Lijia Zhang, author of Socialism is Great! A Worker's Memoir of The New China
  • "With her revealing and introspective account of growing up in post-1989 China, Kan fills a void in contemporary literature on the country. While the profound societal shakeup that unfolded during that period has left everyone of her generation with a remarkable story, few have possessed such skill and courage in telling theirs."—Eric Fish, author of China?s Millennials: The Want Generation
  • "Poignant, humane, and insightful, [Under Red Skies] brings the extraordinary story of the last fifty years in China vividly alive. The Kan family's struggles to survive and prosper through many adversities, largely inflicted on them by government, are a moving testament to the resilience and determination of three generations of women."—Isabel Hilton, OBE, founder of China Dialogue and author of The Search for the Panchen Lama
  • "A remarkable multigenerational memoir that clearly explores 'the real China-its beauty and ugliness, the weird and familiar, the joyful and sad, progressive and backward at the same time.'"—Kirkus Reviews (starred review)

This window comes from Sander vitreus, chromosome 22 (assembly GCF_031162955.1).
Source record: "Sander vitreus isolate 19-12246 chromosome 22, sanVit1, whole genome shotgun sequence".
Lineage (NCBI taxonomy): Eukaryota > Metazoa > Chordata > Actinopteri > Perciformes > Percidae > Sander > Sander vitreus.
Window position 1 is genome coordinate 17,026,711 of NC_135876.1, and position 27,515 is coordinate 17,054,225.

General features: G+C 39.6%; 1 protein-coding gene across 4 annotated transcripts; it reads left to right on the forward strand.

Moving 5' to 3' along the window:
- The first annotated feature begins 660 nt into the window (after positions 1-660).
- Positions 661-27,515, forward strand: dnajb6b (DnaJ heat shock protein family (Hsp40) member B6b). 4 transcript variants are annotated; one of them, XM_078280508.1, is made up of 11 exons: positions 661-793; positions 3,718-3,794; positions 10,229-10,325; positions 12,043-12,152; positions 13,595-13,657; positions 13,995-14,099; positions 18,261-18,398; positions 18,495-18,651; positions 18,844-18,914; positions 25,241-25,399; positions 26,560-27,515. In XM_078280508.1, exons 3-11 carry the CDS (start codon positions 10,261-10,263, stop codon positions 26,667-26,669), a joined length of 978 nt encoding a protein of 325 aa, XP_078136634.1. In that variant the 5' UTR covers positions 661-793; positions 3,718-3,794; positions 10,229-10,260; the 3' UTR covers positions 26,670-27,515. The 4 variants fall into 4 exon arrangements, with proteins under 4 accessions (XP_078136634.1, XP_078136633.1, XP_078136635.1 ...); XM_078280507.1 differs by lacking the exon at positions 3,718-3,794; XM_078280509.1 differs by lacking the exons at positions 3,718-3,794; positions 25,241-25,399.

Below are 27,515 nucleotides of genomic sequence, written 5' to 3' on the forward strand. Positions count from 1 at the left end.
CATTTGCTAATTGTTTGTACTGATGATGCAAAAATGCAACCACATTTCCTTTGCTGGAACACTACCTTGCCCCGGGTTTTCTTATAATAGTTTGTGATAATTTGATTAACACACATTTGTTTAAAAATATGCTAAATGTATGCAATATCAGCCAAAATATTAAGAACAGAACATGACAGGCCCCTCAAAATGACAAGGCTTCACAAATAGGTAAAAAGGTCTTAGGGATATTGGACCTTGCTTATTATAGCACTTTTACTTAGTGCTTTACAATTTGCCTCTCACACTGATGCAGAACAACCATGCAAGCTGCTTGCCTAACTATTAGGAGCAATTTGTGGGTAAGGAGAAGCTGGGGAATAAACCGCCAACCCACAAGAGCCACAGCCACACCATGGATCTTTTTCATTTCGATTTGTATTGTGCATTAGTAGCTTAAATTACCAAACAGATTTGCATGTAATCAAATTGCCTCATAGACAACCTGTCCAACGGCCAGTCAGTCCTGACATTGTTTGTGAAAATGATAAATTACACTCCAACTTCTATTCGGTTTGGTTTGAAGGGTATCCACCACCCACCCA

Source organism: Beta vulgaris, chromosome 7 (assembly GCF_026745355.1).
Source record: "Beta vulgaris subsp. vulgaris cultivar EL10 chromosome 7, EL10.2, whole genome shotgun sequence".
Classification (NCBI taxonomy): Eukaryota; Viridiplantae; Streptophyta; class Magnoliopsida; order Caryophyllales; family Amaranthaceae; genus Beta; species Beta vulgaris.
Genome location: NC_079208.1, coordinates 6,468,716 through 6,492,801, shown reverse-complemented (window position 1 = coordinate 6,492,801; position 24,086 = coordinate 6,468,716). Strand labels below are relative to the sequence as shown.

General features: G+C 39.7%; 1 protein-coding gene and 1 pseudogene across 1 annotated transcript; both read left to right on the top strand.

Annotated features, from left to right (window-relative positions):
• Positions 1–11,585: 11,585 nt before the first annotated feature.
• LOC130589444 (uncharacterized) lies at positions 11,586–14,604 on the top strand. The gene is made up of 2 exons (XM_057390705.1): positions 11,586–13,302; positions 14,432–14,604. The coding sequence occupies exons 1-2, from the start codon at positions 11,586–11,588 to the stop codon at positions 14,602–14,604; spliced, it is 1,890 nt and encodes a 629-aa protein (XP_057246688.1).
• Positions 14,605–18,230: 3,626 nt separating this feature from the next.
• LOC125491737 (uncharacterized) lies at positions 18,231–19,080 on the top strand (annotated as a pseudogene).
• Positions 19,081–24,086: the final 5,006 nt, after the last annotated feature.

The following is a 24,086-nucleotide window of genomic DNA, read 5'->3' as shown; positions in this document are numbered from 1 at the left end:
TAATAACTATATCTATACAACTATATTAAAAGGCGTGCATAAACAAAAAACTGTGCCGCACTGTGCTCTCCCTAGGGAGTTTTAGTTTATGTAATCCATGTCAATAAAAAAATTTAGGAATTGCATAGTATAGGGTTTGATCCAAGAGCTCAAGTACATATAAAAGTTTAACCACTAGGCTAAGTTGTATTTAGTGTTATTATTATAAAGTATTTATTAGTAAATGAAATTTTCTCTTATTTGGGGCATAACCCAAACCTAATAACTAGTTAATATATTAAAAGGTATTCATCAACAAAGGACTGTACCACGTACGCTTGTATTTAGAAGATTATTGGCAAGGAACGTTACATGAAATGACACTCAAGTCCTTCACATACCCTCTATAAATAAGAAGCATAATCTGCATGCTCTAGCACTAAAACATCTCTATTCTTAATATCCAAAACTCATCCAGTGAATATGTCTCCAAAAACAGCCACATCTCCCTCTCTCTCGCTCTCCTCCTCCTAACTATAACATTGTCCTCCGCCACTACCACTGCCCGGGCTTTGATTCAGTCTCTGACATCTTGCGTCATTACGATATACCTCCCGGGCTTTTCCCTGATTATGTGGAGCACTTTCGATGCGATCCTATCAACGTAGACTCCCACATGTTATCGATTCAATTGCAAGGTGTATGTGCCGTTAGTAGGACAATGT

• "Kan presents an engaging debut memoir that would make an excellent book club choice."—Library Journal
  • "[Kan is] an eloquent, restrained and gripping writer."—TruthDig
  • "[Kan] has written the gripping autobiography of a generation--and a superpower--caught between tradition and ambition."—The Economist
  • "Razor sharp... [this book is a] coherent explanation of the dizzying changes that have affected daily life in contemporary China."—The South China Morning Post
  • "[Kan] is a clear and straightforward writer, walking readers through her own life and that of her family... An impressive [story]."—Asian Review of Books
  • "Stunning."—Remotelands.com
  • "It's enjoyable to get to know Kan on the page; she tells moving family tales as well as poignant personal stories, and serves as an engagingly candid guide to the fascinating generation she is a part of. She and they have faced the distinct challenge of coming of age as their country experiences its own dizzying transformations."—New York Times

On Sale
Mar 12, 2019
Page Count
320 pages
Legacy Lit

Karoline Kan

About the Author

Karoline Kan is a former New York Times reporter who writes about millennial life and politics in China. She’s currently an editor at China Dialogue. She lives in Beijing.

Learn more about this author